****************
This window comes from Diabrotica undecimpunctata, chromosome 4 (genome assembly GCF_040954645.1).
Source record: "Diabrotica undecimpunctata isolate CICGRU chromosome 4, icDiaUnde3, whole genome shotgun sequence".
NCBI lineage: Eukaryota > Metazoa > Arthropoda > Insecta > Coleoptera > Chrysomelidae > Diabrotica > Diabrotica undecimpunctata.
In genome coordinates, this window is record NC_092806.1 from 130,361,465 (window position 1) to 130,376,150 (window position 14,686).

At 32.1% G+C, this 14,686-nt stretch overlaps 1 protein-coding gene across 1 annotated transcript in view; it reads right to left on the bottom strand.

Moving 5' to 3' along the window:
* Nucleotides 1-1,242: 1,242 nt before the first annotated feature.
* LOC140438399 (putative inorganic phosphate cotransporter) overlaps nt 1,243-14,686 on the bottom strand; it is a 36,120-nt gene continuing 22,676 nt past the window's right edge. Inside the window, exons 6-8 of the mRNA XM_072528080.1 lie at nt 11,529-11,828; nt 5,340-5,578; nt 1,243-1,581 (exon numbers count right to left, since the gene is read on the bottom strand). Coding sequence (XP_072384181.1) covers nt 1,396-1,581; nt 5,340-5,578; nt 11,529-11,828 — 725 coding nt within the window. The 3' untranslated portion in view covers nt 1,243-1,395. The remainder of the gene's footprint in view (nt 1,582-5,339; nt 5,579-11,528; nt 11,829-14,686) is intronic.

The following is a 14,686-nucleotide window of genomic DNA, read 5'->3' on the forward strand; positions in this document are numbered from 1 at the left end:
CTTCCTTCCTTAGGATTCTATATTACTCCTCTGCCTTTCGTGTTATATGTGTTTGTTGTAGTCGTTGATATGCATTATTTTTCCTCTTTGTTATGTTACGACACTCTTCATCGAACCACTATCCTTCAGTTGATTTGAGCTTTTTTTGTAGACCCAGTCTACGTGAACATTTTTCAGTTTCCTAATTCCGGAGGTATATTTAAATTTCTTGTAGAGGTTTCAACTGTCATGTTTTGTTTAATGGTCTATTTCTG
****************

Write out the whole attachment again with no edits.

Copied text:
This window comes from Diabrotica undecimpunctata, chromosome 4 (genome assembly GCF_040954645.1).
Source record: "Diabrotica undecimpunctata isolate CICGRU chromosome 4, icDiaUnde3, whole genome shotgun sequence".
NCBI lineage: Eukaryota > Metazoa > Arthropoda > Insecta > Coleoptera > Chrysomelidae > Diabrotica > Diabrotica undecimpunctata.
In genome coordinates, this window is record NC_092806.1 from 130,361,465 (window position 1) to 130,376,150 (window position 14,686).

At 32.1% G+C, this 14,686-nt stretch overlaps 1 protein-coding gene across 1 annotated transcript in view; it reads right to left on the bottom strand.

Moving 5' to 3' along the window:
* Nucleotides 1-1,242: 1,242 nt before the first annotated feature.
* LOC140438399 (putative inorganic phosphate cotransporter) overlaps nt 1,243-14,686 on the bottom strand; it is a 36,120-nt gene continuing 22,676 nt past the window's right edge. Inside the window, exons 6-8 of the mRNA XM_072528080.1 lie at nt 11,529-11,828; nt 5,340-5,578; nt 1,243-1,581 (exon numbers count right to left, since the gene is read on the bottom strand). Coding sequence (XP_072384181.1) covers nt 1,396-1,581; nt 5,340-5,578; nt 11,529-11,828 — 725 coding nt within the window. The 3' untranslated portion in view covers nt 1,243-1,395. The remainder of the gene's footprint in view (nt 1,582-5,339; nt 5,579-11,528; nt 11,829-14,686) is intronic.

The following is a 14,686-nucleotide window of genomic DNA, read 5'->3' on the forward strand; positions in this document are numbered from 1 at the left end:
CTTCCTTCCTTAGGATTCTATATTACTCCTCTGCCTTTCGTGTTATATGTGTTTGTTGTAGTCGTTGATATGCATTATTTTTCCTCTTTGTTATGTTACGACACTCTTCATCGAACCACTATCCTTCAGTTGATTTGAGCTTTTTTTGTAGACCCAGTCTACGTGAACATTTTTCAGTTTCCTAATTCCGGAGGTATATTTAAATTTCTTGTAGAGGTTTCAACTGTCATGTTTTGTTTAATGGTCTATTTCTG